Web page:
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DUI injury can I still get SSDI benefits?

Recently on our disability forum a user asked, “I was arrested for DUI last week. I also suffered an injury in a DUI car accident which has left me partially paralyzed and unable to work for at least 12 continuous months. I am curious if I will be able to apply for Social Security Disability Insurance (SSDI) or if I will be denied SSDI benefits because my injuries were sustained during the commission of a crime?”


DUI injury when are you still eligible to receive Social Security Disability Insurance (SSDI)?

Social Security Disability Insurance (SSDI) are benefits awarded to claimants who have a severe mental or physical health condition which does not allow them to work for at least 12 continuous months. Assuming a claimant meets the medical and nonmedical requirements for SSDI benefits (i.e. sufficient work credits, severe injury last 12 continuous months, cannot work), they generally are approved for benefits.

Now, with that said, there are claimants who meet the requirements outlined above but who are still denied benefits because their DUI injury was sustained while they were committing a DUI felony. Under this condition, claimants can be denied benefits under what the SSA refers to as the felony impairment rule.

Felony impairment rule can be found in the Title II Regulations, 20 C.F.R. 404.1506, Subsection (a), limitations resulting from the commission of a felony must be excluded from consideration of disability under the Act:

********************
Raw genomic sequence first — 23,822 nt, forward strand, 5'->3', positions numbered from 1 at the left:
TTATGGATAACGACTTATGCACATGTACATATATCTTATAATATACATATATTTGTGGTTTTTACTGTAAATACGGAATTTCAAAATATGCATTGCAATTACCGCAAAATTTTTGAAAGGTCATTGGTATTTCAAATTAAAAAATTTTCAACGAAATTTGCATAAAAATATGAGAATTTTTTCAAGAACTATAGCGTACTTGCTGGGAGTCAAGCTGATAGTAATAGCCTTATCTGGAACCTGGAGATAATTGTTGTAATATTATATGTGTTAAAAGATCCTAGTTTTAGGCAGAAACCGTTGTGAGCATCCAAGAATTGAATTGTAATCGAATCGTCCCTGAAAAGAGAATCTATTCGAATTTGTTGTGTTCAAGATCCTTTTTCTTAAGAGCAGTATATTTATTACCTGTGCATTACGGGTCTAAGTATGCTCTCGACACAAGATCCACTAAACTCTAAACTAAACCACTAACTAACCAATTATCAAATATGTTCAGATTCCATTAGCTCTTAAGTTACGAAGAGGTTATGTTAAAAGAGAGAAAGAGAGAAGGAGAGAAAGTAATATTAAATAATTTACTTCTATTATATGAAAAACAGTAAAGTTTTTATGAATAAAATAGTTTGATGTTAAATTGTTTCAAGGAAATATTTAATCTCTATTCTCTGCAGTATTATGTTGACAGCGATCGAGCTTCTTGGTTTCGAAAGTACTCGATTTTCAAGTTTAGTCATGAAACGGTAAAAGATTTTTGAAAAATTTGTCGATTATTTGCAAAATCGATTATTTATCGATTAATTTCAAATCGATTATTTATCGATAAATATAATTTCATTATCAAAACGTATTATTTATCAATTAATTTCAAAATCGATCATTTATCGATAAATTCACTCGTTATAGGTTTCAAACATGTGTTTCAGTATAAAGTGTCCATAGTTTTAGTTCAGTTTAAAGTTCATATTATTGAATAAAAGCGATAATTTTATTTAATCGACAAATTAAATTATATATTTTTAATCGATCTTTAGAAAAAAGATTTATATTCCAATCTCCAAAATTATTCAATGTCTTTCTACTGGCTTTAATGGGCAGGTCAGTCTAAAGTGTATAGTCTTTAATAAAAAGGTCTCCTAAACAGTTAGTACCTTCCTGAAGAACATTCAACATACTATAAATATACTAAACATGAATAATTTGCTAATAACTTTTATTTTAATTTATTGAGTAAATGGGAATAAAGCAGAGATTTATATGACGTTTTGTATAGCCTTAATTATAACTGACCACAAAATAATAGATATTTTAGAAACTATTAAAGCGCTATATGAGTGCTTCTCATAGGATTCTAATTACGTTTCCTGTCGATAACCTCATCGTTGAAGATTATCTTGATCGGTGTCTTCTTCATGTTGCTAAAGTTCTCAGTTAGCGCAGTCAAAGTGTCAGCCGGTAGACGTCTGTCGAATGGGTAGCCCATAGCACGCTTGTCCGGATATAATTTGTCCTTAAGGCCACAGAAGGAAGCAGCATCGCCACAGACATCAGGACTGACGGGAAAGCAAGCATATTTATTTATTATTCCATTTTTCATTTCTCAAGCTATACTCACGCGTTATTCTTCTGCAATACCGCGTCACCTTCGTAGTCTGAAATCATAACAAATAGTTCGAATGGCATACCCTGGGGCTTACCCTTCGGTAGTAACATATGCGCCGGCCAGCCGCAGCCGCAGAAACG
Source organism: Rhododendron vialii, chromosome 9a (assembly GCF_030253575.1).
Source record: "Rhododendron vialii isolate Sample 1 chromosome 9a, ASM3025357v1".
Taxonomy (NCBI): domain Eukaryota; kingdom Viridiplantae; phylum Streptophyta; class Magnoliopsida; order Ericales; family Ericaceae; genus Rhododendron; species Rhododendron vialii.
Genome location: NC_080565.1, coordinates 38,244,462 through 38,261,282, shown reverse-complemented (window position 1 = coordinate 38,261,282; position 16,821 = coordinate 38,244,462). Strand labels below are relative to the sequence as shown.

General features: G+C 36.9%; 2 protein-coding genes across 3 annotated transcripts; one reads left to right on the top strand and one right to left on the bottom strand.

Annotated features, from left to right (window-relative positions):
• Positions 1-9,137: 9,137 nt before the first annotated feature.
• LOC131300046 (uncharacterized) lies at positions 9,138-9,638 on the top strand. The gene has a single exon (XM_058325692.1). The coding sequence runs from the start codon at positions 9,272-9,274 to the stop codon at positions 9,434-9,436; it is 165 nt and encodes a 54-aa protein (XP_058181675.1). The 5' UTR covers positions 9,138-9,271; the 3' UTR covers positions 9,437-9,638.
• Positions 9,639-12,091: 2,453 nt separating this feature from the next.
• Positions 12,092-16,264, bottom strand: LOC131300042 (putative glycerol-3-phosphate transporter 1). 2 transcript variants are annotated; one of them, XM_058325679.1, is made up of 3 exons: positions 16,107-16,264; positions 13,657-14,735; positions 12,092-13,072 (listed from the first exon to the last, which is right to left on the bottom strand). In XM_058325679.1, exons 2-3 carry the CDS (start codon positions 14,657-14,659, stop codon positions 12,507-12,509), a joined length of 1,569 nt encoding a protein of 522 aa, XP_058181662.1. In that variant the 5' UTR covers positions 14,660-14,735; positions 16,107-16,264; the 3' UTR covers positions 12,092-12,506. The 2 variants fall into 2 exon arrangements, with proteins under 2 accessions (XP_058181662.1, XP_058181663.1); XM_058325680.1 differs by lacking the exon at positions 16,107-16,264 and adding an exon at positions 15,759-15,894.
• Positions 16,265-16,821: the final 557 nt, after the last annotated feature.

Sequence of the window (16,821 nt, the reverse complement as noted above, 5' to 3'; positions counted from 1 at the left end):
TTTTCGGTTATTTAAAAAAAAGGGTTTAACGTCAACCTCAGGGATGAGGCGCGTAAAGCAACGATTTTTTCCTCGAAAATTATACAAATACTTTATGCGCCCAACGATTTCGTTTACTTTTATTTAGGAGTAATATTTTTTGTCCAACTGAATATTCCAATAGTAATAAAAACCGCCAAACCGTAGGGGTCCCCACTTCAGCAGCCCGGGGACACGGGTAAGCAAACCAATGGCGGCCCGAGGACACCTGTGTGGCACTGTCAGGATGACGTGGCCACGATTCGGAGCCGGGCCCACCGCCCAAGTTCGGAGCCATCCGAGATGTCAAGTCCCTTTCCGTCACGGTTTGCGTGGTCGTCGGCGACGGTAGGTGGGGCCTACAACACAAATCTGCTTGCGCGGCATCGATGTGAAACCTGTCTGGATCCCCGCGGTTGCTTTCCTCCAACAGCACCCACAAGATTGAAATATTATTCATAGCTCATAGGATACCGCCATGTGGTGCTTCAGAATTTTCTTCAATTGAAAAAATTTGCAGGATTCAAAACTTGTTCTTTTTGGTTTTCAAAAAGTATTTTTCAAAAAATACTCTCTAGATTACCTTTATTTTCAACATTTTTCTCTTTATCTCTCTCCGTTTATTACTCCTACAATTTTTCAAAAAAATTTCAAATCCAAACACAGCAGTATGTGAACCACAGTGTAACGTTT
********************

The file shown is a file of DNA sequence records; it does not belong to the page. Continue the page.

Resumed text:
“(a) Permanent exclusion of felony-related impairment. In determining whether you are under a disability, we will not consider any physical or mental impairment, or any increase in severity (aggravation) of a preexisting impairment, which arises in connection with your commission of a felony after October 19, 1980, if you are subsequently convicted of this crime. Your subsequent conviction will invalidate any prior determination establishing disability if that determination was based upon any impairment, or aggravation, which we must exclude under this rule.”

What if I am convicted of a misdemeanor suffer a DUI injury but I go to jail?

Above we addressed your eligibility if you suffer a DUI injury but you are charged with a felony. Misdemeanor charges, however, may still jeopardize your right to receive SSDI benefits for a DUI injury, but only for the specific time you are confined to jail or prison.

For example, you may be approved for SSDI benefits for your DUI injury but if you are sent to jail your benefits will be suspended after 30 days of incarceration (exceptions exist if you participate in an approved vocational rehabilitation program). SSDI benefits can, however, be reinstated for a DUI injury the month following your release.

Bottom line:

While having a criminal record will not by itself eliminate your right to receive SSDI benefits, if you are injured during the commission of a felony or you are in prison after committing a felony or misdemeanor you will not receive SSDI benefits.

Note: There are other reasons you can be barred from receiving benefits if you are convicted of a crime including fleeing to avoid prosecution, escaping from custody, and violating your parole or your probation.

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